‘Who Could Ever Love Like Me?’ – Hi-Lo Joe (Film Review)

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For better or worse, we all know a Joe (Stathers). He’s that friend that before you introduce him to new people, you find yourself apologising for everything that he will say and do that evening. The friend who is handsome and charming, great fun to be around except sometimes he goes that bit too far. He’s essentially a manic pixie dream boy, a confident bad boy free spirit who has a line for every situation and conversation – seemingly so well rehearsed that you know instinctively that there’s something not quite right about him. And yet, he’s also the life and soul of the party so things can’t be that bad for him can they..? That’s the focus of Hi-Lo Joe – the idea that behind a layer of front a person can be truly struggling with their mental health. This is a romance drama with a psychological edge.

Elly (Lizzie Phillips) is the woman in Joe’s life. From the opening sequence at a party Elly gets invited to – which is, unbeknownst to her being held by her ex Joe – there’s obvious chemistry between Joe and Elly. A natural back and forth, a crackle and spark between them. ‘When in Rome…’ ‘We’re in Peckham.’ After being allocated five minutes together by Elly’s over-protective best friend the pair kick it off again, in the film’s finest and most memorable moment. In a one take tracking shot that weaves in and out of the party, we’re thrown into the party and into the reconciling couple’s lives.

Joe is first and foremost the focus of the film and, in truth, the focus of his own life. Whilst Elly may be his reason for being he’s unable to the be partner she needs. He’s great for the fun stuff, the accents, the in-jokes, the sweet romantic gestures, the teasing, the banter – he’s not so good for the other stuff. Thirty-something Joe is in many ways as emotionally mature as the children he entertains for his part time job. But it’s obvious to Elly, and to us, that it’s not all his fault.

There’s lots of good stuff here, but lots of it could have been explored that bit further. Part of that problem is the fact that Joe is the character we’re expected to life because we’re told to (He’s Joe!), not because we’re given actual reasons to like him. For the line ‘Retina Raping’, which he spits out in a fit of jealousy over Elly’s friend Tony (a brief role from future man of the moment Bateman), alone he’s a complicated character. Here ‘complicated’ is euphemistic for bit of a twit. Elly doesn’t get enough to do, aside from attempting to rescue Joe from himself. Phillips is a charismatic presence that lights up the frame, but she’s not really given enough to do here. In contrast the equally charismatic Stathers is almost given too much to do, his character is overloaded in more ways that one.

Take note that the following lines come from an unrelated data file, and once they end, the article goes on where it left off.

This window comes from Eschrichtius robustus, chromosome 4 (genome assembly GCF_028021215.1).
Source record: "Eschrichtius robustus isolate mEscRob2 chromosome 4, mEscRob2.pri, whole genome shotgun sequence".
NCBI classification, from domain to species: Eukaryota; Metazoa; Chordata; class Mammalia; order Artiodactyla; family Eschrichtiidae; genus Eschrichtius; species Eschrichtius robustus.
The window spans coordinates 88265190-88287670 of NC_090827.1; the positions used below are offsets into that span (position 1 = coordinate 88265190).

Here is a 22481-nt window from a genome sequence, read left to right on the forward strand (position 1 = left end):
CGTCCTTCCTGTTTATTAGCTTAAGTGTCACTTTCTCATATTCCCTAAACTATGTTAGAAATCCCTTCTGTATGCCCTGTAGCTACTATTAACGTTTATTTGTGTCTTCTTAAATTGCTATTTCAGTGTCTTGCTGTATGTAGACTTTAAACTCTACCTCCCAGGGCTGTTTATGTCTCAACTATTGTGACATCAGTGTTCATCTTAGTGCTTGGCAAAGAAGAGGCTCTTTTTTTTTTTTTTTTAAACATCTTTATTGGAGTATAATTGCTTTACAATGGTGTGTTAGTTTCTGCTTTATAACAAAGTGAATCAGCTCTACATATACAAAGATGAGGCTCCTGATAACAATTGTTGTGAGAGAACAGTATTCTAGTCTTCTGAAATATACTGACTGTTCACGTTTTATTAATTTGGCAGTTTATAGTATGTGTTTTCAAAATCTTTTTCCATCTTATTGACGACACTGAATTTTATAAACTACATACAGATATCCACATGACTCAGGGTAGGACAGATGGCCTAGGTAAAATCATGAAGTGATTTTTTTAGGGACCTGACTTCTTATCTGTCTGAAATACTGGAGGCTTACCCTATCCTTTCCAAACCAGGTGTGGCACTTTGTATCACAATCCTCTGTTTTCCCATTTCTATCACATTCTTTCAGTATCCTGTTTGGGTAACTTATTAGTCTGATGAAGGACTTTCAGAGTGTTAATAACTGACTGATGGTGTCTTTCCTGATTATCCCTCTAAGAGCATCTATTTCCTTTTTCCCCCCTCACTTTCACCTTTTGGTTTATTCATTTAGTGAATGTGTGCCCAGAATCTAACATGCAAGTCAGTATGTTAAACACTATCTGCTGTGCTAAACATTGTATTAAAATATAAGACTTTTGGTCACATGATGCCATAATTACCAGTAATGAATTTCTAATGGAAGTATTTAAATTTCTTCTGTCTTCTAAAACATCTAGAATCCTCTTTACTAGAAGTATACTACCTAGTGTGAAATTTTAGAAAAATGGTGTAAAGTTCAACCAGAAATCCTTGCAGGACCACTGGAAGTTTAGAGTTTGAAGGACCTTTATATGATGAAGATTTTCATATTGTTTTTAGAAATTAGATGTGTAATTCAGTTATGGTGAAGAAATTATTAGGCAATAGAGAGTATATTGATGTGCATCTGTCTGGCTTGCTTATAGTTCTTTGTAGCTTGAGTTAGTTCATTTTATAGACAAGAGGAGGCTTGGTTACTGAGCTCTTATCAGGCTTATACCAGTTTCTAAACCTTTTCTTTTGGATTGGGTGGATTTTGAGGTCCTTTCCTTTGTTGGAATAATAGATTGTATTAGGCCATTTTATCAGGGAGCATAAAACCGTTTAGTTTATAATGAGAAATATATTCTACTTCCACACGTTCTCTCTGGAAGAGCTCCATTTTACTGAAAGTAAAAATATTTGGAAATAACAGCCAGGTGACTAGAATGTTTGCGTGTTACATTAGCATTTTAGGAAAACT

The world they reside in has that over-stylised look of shabby chic hipster-dom that never looks as good in reality and is shown within just a few too many montages. The home they reside in, an abandoned pub, is as quirky as Joe is – the kind of quirky that doesn’t really exist in real life. The same applies for some of the dialogue, with Joe just that bit too quick to have a funny or witty answer to everything.

That being said, Hi-Lo Joe should be commended for its ambition and for showcasing the truly important issue of mental health. We live in a time when the biggest cause of death of young men is suicide. Joe goes to show how important it is to recognise that even when someone is smiling and laughing, and seems devoted to making others smile and laugh, they could just as easily be struggling on the inside.

  • Dir: James Kermack
  • Scr: James Kermack
  • Starring: Matthew Stathers, Lizzie Philips, Tom Bateman, Gethin Anthony, Joe Dixon, Penny Judd, Katie Sheridan, Helen Kennedy.
  • Prd: William Hunter Howell, Julien Loeffler, Mark Nutkins, Fabrice Smadja, Keerthi Suresh.
  • DOP: Mark Nutkins
  • Music: Benjamin Shielden
  • Country: UK
  • Year: 2017
  • Run time: 93 minutes

Hi-Lo Joe is in cinemas on November 24th.